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David Knipe, Ph.D.

Keynote Title: Innate Immunity to Intrinsic Resistance to Epigenetic Silencing of Herpes Simplex Virus

David Knipe, Ph.D., the Higgins Professor Microbiology and Molecular Genetics in the Department of Microbiology and the chair of the Graduate Program in Virology at Harvard Medical School, is a leading expert in the study of herpesviruses, in particular herpes simplex virus (HSV).  He received the Ph.D. degree in biology at MIT for his dissertation research with David Baltimore and Harvey Lodish that defined the pathway by which the vesicular stomatitis virus glycoprotein is synthesized in the endoplasmic reticulum and delivered to the plasma membrane.  He conducted postdoctoral research with Bernard Roizman on molecular genetics of HSV.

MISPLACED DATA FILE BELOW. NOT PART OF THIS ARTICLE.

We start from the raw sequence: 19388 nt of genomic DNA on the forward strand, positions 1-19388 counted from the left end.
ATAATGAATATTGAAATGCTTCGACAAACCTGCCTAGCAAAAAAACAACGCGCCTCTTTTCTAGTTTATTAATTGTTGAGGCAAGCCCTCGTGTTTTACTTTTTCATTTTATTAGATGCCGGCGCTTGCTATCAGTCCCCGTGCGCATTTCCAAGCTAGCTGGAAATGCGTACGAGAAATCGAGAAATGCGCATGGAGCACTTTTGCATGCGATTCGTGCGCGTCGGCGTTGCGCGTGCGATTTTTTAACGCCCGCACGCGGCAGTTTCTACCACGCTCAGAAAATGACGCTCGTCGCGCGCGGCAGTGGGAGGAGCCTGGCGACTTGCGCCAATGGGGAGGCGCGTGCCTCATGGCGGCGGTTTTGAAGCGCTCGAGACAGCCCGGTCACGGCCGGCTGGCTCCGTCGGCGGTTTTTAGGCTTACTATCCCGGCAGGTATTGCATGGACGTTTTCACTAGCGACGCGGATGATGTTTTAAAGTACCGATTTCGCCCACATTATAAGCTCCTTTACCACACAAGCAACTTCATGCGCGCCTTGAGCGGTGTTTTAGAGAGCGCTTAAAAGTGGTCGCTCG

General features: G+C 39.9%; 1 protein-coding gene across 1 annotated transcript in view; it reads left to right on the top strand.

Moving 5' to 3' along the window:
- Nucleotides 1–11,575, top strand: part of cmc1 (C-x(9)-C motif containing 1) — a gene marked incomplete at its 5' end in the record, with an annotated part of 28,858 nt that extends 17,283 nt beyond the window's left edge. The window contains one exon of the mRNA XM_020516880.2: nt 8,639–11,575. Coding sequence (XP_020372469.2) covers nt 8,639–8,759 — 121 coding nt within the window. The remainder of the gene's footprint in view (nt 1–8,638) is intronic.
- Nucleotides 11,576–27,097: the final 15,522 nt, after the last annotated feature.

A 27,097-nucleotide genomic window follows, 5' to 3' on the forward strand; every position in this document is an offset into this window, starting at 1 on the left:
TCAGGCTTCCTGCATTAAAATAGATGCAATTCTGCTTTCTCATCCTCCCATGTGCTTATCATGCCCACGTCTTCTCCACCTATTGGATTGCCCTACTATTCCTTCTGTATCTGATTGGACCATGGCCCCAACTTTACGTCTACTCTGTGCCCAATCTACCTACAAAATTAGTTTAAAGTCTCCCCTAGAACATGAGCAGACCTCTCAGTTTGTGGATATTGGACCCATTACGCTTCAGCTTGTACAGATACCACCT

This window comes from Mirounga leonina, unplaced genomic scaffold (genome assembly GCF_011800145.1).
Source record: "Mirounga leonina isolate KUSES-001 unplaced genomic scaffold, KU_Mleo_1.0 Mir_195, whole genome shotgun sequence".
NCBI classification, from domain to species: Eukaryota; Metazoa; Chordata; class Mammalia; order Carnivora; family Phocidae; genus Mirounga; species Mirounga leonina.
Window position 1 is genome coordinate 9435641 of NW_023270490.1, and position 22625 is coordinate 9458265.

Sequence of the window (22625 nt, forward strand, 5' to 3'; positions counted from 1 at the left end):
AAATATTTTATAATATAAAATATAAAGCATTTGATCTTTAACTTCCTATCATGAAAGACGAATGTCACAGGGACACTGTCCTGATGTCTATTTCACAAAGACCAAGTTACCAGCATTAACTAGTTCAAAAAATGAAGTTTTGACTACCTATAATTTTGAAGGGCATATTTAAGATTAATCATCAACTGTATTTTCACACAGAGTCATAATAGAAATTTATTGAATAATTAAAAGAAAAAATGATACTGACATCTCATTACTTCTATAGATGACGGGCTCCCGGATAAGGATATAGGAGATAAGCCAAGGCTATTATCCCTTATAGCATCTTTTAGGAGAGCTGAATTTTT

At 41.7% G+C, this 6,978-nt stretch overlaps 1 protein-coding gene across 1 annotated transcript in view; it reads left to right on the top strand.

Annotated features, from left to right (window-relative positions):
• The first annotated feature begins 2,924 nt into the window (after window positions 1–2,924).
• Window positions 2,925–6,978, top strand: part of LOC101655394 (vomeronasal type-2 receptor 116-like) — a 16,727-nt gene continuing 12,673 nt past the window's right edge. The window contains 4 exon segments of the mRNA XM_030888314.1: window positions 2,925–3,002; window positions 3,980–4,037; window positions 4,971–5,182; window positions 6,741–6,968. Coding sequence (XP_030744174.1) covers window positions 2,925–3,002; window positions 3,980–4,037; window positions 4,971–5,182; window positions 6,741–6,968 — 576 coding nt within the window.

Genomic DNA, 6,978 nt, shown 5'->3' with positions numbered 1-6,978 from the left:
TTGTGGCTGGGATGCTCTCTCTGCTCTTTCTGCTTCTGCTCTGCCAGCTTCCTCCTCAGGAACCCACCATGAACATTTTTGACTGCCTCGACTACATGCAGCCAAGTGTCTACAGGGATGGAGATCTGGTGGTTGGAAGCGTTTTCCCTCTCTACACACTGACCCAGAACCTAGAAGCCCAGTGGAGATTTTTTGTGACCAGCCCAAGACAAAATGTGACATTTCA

Professor Knipe has defined the mechanisms by which HSV undergoes a lytic infection in epithelial cells and a latent infection in sensory neurons.  His research has defined the cell DNA sensors that detect and epigenetically silence incoming viral DNA and the viral proteins that reverse the silencing to allow lytic gene transcription.  He has defined the structure of latent viral chromatin and the role of viral gene products in promoting a form of chromatin that is poised to allow reactivation.  Professor Knipe has also developed a genital herpes vaccine candidate that was shown to be safe and immunogenic in phase I trials. 

Professor Knipe has served previously as the chair of the Graduate Program in Virology from 1982–91 and 2004–16; head of the Tridepartment Ph.D. program from 1991–94; vice chair of the Department of Microbiology and Molecular Genetics Department from 2009–11; and interim co-chair of the Department of Microbiology and Immunobiology from 2016–18.  He has been co-editor-in-chief of Fields Virology for five editions.  He is a member of the American Academy of Microbiology and the National Academy of Sciences and recipient of the 2017 HMS Division of Medical Sciences Distinguished Faculty Award.